James Damore / Twitter
A federal government agency has concluded that Google did not break labor laws for firing James Damore, the Google engineer who wrote a controversial memo about his company’s diversity initiatives, according to a National Labor Relations Board memo written in January that was made public on Friday.
Damore, a Google senior software engineer, was fired from Google in August after circulating an internal memo that questioned women’s biological suitability for technology jobs. Titled “Google’s Ideological Echo Chamber,” the 10-page manifesto alleged that women are underrepresented in technology because women are more anxious and have lower stress tolerances than men.
NLRB: Statements about women’s biological capabilities are not protected speech
Before he was fired, Damore filed a complaint with NLRB, arguing that Google was “misrepresenting and shaming me in order to silence my complaints.” The National Labor Relations Act gives employees the right “to engage in … concerted activities for the purpose of collective bargaining or other mutual aid or protection,” including charged political speech.
In an agency memo, Jayme Sophir, an attorney with NLRB, was not convinced by Damore’s argument and recommended dismissing his complaint, agreeing that Google was within its rights to fire him. Sophir’s memo outlined that while Damore’s criticism of Google was protected speech, Damore had also made “unprotected discriminatory statements” regarding “women’s heightened neuroticism and men’s prevalence at the top of the IQ distribution.”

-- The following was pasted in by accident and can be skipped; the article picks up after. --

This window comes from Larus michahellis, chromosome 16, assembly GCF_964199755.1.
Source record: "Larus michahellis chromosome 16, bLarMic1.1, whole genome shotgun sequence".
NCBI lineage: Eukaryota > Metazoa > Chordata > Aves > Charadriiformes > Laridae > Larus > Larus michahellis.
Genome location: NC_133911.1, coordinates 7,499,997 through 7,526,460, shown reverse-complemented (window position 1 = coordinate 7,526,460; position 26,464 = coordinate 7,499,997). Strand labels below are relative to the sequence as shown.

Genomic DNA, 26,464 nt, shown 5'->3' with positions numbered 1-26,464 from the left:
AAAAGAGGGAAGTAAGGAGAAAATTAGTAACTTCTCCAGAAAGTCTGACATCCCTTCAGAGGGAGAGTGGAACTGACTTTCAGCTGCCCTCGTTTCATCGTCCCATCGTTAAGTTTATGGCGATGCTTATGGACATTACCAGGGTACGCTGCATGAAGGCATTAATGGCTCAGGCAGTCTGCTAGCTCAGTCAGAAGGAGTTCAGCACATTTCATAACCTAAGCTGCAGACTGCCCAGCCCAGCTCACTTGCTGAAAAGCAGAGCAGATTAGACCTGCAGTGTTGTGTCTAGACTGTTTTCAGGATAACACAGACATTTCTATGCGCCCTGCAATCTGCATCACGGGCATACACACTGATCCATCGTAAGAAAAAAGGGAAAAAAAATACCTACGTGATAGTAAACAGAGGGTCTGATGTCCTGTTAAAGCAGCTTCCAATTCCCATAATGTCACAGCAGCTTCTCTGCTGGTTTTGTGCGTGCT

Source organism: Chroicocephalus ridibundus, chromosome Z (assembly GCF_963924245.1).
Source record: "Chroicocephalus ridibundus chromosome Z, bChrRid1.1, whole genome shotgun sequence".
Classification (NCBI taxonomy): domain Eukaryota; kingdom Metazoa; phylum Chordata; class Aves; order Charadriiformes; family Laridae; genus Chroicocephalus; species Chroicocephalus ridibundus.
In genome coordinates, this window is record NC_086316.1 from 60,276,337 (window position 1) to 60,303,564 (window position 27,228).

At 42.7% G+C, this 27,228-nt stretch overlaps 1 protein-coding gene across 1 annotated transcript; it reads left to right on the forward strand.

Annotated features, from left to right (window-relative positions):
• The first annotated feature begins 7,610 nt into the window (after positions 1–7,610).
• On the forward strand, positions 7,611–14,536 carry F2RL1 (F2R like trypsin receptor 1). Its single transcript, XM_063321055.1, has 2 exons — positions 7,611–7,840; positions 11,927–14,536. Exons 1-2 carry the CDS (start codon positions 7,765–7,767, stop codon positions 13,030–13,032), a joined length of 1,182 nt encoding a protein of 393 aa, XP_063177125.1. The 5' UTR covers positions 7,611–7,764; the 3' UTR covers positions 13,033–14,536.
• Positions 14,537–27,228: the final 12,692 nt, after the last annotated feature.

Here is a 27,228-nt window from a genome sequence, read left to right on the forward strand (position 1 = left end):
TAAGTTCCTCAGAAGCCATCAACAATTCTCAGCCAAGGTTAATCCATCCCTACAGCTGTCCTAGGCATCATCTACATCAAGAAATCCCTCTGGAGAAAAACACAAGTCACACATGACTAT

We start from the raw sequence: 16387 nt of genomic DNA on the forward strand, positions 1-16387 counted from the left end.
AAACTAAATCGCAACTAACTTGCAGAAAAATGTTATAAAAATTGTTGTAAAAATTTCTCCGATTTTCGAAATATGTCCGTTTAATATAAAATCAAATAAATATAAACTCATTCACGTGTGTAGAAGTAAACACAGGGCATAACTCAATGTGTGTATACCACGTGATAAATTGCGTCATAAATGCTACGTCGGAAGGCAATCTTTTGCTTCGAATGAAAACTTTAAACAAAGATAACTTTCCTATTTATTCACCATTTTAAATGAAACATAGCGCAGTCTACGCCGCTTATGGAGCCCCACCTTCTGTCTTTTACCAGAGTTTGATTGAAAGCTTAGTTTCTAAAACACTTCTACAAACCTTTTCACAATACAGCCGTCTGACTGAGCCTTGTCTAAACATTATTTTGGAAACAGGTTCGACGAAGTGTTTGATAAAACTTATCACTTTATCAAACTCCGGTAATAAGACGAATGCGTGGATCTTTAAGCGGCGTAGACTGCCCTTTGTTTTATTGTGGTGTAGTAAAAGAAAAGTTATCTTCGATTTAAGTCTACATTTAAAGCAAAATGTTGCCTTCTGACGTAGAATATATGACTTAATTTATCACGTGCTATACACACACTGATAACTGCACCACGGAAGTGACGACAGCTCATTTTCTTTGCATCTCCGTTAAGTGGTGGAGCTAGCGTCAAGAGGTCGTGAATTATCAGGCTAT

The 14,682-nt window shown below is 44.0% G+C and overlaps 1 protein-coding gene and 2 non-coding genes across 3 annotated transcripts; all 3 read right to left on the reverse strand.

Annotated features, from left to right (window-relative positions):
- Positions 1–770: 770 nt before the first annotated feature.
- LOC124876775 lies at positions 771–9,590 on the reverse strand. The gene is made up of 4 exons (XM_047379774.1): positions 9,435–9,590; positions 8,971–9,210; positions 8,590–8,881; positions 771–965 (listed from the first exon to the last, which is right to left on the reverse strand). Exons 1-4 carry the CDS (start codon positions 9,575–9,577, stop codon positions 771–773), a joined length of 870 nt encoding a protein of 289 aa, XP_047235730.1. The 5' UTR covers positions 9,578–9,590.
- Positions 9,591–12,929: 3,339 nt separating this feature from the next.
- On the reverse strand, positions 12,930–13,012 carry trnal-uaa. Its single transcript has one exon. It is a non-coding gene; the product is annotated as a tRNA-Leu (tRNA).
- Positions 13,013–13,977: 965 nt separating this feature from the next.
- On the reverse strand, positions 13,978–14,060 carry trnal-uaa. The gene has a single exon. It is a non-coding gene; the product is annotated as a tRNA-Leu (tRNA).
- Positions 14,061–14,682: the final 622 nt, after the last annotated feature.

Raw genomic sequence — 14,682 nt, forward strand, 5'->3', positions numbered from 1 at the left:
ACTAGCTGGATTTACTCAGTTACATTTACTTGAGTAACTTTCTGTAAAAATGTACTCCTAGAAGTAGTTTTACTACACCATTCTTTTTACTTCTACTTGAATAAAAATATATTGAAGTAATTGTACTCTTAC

“Employers have a strong interest in promoting diversity and encouraging employees across diverse demographic groups to thrive in their workplaces,” Sophir wrote. “Employers must be permitted to ‘nip in the bud’ the kinds of employee conduct that could lead to a ‘hostile workplace.’ ”
Damore’s words caused negative, disruptive consequences to Google’s workplace. The NLRB memo said that at least two female engineering candidates for employment at Google said they were withdrawing from consideration explicitly because of Damore’s memo.
The memo also gives us insight into what exactly Damore was told during his firing. Google has chosen not to comment specifically on Damore’s case, but in the NLRB memo, Sophir noted that Google emphasized Damore was being fired for what he said about women, not what believed about Google’s hiring practices.
“I also want to be clear that this is not about you expressing yourself on political issues or having political views that are different than others at the company,” Google’s human resources department told Damore over the phone when he was fired, according to the NLRB. “Having a different political view is absolutely fine. Advancing gender stereotypes is not.”
Although the memo’s words are not legally binding since Damore dropped his NLRB complaint before it could potentially get dismissed, it shows how a court could rule if Damore continues to pursue legal action. And Damore is not letting his grievance go. In January, Damore announced that he was filing a class-action suit against Google on behalf of discriminated male, politically conservative employees at the tech giant.